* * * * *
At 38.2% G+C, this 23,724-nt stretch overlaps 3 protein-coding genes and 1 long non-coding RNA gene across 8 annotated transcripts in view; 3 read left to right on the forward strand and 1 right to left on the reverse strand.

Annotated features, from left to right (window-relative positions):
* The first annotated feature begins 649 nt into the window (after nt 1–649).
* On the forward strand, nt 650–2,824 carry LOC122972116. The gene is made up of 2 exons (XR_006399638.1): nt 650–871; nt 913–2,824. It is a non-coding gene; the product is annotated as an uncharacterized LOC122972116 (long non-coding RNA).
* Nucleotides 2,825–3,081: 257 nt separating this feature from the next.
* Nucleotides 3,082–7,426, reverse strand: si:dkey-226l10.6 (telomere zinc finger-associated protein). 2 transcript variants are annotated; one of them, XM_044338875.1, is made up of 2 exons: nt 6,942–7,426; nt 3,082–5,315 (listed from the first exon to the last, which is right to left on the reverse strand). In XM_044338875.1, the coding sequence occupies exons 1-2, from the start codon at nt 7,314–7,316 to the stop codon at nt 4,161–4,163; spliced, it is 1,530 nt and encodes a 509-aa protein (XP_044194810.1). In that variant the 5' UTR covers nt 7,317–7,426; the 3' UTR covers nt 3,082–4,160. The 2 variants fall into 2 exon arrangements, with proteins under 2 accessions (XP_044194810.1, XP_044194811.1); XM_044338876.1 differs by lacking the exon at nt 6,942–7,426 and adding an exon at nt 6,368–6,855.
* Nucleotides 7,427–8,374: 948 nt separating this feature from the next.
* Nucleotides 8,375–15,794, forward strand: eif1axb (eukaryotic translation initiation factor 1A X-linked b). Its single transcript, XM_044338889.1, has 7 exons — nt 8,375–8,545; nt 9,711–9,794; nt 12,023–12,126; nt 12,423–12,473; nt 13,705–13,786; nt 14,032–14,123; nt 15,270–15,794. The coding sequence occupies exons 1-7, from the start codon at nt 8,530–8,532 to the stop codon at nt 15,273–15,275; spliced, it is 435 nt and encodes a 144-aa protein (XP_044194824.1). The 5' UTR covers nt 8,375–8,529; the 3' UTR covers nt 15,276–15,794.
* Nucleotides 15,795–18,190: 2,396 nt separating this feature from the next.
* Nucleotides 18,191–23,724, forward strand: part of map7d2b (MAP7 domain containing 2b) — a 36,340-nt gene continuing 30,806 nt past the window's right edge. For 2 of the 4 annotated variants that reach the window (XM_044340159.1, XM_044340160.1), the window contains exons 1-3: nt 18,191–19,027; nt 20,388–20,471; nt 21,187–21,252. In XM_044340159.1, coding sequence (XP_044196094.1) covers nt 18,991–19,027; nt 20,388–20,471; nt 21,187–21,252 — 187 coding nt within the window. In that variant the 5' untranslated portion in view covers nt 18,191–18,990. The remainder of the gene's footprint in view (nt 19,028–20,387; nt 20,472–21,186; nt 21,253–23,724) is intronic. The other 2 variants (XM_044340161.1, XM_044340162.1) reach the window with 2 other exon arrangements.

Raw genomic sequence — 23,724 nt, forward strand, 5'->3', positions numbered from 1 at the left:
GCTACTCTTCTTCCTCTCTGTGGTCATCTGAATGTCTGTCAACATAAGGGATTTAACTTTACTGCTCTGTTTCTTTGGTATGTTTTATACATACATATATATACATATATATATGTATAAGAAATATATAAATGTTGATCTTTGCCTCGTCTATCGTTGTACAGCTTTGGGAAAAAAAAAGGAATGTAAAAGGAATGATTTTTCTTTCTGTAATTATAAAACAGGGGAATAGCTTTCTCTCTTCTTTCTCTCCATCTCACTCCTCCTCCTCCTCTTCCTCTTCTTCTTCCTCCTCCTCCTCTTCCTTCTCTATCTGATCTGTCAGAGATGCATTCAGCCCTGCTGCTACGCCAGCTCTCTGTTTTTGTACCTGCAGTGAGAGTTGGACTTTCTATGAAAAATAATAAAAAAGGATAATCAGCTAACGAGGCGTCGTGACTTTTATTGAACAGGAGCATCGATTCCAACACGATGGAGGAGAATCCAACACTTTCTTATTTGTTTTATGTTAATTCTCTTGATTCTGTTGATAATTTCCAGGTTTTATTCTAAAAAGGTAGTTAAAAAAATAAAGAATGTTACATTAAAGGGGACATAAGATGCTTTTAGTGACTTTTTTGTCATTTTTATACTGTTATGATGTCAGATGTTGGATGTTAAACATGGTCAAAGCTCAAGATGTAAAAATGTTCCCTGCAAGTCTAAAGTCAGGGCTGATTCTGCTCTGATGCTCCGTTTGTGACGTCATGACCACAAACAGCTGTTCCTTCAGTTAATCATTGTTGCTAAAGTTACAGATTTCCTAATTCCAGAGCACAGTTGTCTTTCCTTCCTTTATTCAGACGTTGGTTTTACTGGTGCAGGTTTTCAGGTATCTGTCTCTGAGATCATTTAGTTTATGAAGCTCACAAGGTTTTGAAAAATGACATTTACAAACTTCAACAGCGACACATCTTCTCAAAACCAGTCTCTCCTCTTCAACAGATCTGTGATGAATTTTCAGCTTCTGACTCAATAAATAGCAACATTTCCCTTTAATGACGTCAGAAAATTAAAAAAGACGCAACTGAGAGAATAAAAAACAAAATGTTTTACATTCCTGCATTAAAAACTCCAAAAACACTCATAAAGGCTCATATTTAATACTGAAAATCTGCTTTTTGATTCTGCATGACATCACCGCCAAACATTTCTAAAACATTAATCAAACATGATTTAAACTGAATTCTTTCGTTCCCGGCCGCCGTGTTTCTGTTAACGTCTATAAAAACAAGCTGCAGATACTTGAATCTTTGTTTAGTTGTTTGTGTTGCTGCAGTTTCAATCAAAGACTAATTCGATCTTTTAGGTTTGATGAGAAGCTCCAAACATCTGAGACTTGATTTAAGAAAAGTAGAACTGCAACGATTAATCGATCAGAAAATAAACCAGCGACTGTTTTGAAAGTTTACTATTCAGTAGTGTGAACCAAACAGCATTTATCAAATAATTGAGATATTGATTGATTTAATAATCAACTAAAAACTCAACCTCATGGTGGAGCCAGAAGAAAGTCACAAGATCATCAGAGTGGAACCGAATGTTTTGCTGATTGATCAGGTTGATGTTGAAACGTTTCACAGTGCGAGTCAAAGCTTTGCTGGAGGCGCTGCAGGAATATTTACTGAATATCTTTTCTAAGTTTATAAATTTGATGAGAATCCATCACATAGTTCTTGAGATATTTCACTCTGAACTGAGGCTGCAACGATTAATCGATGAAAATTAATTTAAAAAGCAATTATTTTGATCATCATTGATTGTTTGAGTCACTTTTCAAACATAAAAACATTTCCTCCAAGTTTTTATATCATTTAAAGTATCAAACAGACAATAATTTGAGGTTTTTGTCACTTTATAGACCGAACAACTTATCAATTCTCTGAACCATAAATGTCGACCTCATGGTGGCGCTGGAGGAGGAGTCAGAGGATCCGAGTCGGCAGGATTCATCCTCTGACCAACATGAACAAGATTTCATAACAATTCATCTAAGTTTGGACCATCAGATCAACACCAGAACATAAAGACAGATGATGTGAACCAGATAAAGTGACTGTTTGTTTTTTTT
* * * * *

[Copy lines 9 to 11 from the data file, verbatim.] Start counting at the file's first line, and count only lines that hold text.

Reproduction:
* Nucleotides 15,795–18,190: 2,396 nt separating this feature from the next.
* Nucleotides 18,191–23,724, forward strand: part of map7d2b (MAP7 domain containing 2b) — a 36,340-nt gene continuing 30,806 nt past the window's right edge. For 2 of the 4 annotated variants that reach the window (XM_044340159.1, XM_044340160.1), the window contains exons 1-3: nt 18,191–19,027; nt 20,388–20,471; nt 21,187–21,252. In XM_044340159.1, coding sequence (XP_044196094.1) covers nt 18,991–19,027; nt 20,388–20,471; nt 21,187–21,252 — 187 coding nt within the window. In that variant the 5' untranslated portion in view covers nt 18,191–18,990. The remainder of the gene's footprint in view (nt 19,028–20,387; nt 20,472–21,186; nt 21,253–23,724) is intronic. The other 2 variants (XM_044340161.1, XM_044340162.1) reach the window with 2 other exon arrangements.

Raw genomic sequence — 23,724 nt, forward strand, 5'->3', positions numbered from 1 at the left: